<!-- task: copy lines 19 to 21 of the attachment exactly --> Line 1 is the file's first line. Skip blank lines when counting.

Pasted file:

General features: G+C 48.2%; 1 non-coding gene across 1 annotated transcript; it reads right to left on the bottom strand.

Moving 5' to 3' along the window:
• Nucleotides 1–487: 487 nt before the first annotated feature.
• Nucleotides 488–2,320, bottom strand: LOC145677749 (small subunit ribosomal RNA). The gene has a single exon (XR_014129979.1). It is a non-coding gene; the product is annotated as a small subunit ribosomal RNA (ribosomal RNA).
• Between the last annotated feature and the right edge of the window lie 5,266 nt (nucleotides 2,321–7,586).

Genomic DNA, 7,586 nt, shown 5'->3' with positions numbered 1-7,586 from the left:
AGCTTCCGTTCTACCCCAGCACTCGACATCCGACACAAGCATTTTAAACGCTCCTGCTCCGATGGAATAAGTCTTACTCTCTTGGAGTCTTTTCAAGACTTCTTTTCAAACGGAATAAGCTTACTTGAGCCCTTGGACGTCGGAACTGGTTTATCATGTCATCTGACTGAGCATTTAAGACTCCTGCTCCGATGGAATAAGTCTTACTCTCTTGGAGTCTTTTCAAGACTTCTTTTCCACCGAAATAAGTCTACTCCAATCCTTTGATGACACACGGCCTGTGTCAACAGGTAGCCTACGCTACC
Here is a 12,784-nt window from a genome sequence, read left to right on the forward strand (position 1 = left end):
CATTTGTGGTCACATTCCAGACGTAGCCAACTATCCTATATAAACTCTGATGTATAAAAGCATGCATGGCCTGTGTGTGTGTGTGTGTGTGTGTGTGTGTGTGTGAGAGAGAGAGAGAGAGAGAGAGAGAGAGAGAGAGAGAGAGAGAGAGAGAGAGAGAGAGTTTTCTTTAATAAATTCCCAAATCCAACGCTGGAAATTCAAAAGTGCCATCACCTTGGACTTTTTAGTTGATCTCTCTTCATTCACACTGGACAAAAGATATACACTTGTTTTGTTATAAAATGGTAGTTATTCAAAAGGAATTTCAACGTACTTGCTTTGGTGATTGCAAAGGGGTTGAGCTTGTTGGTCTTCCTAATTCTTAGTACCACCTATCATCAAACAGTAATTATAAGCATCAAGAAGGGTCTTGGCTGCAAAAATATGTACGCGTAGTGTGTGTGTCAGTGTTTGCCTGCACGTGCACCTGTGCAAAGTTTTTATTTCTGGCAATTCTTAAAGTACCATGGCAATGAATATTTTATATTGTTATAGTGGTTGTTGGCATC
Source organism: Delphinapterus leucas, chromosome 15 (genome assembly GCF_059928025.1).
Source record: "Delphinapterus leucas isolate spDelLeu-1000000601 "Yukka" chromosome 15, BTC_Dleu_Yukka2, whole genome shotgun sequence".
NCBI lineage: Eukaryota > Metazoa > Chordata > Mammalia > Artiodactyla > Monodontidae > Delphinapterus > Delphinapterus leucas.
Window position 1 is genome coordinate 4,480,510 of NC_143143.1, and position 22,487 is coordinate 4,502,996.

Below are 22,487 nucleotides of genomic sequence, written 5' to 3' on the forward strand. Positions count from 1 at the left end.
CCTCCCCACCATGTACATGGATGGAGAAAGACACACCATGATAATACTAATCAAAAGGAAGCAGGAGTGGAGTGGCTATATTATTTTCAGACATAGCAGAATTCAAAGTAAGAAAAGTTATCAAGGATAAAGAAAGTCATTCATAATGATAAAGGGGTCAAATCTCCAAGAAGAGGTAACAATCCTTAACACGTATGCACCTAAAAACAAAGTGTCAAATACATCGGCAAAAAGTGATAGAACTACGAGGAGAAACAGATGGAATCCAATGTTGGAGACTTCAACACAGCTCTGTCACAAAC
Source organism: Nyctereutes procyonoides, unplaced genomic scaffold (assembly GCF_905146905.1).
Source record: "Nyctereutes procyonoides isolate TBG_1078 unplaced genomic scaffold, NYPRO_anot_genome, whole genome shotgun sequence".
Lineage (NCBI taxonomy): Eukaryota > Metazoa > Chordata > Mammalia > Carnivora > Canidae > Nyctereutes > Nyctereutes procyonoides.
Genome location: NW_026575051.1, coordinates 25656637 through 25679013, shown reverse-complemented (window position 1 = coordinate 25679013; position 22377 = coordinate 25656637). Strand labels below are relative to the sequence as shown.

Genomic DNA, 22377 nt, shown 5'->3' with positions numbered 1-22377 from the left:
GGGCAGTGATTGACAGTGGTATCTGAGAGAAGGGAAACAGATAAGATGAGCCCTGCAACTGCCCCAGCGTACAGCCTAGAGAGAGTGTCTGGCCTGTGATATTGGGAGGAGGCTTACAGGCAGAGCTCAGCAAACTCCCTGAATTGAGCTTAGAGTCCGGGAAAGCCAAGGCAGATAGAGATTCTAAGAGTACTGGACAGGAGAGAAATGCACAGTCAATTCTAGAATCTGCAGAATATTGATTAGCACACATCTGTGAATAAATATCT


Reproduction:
Genome location: NW_026575051.1, coordinates 25656637 through 25679013, shown reverse-complemented (window position 1 = coordinate 25679013; position 22377 = coordinate 25656637). Strand labels below are relative to the sequence as shown.

Genomic DNA, 22377 nt, shown 5'->3' with positions numbered 1-22377 from the left:
GGGCAGTGATTGACAGTGGTATCTGAGAGAAGGGAAACAGATAAGATGAGCCCTGCAACTGCCCCAGCGTACAGCCTAGAGAGAGTGTCTGGCCTGTGATATTGGGAGGAGGCTTACAGGCAGAGCTCAGCAAACTCCCTGAATTGAGCTTAGAGTCCGGGAAAGCCAAGGCAGATAGAGATTCTAAGAGTACTGGACAGGAGAGAAATGCACAGTCAATTCTAGAATCTGCAGAATATTGATTAGCACACATCTGTGAATAAATATCT